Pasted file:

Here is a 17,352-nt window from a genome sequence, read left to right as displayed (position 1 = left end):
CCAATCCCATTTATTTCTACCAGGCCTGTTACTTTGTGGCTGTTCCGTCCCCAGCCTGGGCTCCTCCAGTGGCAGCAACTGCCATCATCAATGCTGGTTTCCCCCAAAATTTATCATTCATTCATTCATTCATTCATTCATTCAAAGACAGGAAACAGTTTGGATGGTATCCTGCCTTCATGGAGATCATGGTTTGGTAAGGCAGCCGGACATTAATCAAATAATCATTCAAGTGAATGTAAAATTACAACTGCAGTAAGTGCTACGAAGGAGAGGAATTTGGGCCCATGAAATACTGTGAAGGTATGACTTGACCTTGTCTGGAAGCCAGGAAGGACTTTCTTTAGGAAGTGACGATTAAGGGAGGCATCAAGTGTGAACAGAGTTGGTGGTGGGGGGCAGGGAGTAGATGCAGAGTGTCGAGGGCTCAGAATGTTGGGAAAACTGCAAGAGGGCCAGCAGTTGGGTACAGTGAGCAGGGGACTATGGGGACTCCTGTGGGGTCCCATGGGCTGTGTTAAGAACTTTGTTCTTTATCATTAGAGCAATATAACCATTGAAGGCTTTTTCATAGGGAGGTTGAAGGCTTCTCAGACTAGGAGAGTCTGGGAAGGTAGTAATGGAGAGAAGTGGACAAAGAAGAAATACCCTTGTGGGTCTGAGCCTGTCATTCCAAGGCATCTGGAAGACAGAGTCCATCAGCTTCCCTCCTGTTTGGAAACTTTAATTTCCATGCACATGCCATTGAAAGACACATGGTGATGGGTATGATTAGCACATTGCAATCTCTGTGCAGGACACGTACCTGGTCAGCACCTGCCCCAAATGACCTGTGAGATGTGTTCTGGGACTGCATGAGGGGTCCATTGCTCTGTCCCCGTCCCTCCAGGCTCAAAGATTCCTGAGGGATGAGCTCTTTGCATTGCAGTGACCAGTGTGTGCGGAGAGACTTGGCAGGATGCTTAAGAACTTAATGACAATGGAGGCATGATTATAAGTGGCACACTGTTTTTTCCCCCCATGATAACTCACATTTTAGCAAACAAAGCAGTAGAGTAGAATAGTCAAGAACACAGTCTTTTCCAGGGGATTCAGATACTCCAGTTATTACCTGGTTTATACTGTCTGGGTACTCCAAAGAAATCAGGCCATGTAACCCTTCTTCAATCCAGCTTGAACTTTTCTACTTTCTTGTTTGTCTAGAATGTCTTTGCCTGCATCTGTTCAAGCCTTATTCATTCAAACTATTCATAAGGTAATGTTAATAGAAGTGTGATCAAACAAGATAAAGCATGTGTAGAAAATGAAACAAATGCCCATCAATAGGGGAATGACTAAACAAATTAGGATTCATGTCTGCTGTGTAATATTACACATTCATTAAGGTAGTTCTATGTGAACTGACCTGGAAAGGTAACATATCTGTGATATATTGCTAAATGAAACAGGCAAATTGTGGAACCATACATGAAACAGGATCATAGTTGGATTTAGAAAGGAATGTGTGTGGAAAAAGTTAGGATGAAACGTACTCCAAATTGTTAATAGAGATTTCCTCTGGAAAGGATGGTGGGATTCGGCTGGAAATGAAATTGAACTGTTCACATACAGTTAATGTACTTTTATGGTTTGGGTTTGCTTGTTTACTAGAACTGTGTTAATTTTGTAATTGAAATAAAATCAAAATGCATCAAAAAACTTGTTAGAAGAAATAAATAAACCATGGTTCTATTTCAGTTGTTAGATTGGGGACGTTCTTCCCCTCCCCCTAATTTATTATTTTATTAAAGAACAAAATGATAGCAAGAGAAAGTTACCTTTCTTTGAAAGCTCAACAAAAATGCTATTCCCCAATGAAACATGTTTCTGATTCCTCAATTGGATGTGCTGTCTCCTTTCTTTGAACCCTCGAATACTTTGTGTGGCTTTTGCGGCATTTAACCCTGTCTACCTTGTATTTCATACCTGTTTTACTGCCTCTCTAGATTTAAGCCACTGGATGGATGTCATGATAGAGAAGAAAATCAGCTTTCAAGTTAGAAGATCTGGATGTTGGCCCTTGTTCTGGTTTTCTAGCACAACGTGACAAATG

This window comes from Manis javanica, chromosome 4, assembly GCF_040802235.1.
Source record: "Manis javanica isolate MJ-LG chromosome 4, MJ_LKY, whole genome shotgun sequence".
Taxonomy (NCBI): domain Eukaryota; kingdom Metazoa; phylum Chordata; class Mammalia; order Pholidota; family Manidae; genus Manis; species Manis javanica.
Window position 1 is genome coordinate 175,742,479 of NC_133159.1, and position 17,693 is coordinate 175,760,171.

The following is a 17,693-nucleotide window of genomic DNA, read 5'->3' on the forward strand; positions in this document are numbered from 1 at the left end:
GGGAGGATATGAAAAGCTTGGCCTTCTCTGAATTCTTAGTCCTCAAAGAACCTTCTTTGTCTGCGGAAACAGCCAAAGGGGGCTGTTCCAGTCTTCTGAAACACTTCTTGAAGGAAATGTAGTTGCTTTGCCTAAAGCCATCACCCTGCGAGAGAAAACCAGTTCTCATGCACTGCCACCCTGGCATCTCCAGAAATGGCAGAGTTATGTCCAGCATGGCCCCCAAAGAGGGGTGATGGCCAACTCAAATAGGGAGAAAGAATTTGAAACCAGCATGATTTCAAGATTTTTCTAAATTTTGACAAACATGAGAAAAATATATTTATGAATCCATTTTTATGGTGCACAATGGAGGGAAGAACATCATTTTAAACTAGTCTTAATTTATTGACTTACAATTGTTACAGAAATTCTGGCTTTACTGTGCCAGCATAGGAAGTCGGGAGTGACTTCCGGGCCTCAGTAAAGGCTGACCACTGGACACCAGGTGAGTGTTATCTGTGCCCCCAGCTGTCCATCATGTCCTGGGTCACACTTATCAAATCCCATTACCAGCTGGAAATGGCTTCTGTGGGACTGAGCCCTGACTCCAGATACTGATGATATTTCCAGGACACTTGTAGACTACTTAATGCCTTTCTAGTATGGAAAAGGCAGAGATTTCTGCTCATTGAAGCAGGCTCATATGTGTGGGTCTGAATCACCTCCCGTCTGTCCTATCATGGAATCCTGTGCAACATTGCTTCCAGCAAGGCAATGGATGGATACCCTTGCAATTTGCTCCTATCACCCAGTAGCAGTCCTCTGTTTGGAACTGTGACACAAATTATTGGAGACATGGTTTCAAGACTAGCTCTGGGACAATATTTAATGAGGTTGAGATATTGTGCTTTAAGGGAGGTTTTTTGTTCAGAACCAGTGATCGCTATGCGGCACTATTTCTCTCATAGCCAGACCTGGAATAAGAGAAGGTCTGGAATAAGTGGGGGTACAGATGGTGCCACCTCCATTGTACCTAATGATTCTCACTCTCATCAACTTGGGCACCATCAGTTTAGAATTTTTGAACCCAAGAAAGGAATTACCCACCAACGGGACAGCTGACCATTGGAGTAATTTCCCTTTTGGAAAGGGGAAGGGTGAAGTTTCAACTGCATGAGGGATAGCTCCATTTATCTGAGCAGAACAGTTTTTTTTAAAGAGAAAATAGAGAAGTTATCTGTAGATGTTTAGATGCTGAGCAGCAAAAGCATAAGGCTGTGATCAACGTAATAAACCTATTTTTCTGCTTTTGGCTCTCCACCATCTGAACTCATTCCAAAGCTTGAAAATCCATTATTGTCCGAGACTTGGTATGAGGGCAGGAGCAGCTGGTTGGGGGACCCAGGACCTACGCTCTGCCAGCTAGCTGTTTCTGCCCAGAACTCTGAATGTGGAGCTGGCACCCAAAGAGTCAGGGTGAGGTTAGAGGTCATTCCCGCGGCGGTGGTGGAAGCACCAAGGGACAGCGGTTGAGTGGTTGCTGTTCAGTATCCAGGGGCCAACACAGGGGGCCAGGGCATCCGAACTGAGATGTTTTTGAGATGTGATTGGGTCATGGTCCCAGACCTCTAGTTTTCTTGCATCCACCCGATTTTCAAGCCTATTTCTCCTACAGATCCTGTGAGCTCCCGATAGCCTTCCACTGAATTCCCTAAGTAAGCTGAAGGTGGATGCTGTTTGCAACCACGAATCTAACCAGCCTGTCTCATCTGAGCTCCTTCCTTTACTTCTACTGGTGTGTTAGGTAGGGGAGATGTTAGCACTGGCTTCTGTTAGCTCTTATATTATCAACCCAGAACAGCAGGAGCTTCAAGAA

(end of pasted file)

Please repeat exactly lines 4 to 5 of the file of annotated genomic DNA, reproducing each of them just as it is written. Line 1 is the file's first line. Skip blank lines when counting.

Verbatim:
Source record: "Manis javanica isolate MJ-LG chromosome 4, MJ_LKY, whole genome shotgun sequence".
Taxonomy (NCBI): domain Eukaryota; kingdom Metazoa; phylum Chordata; class Mammalia; order Pholidota; family Manidae; genus Manis; species Manis javanica.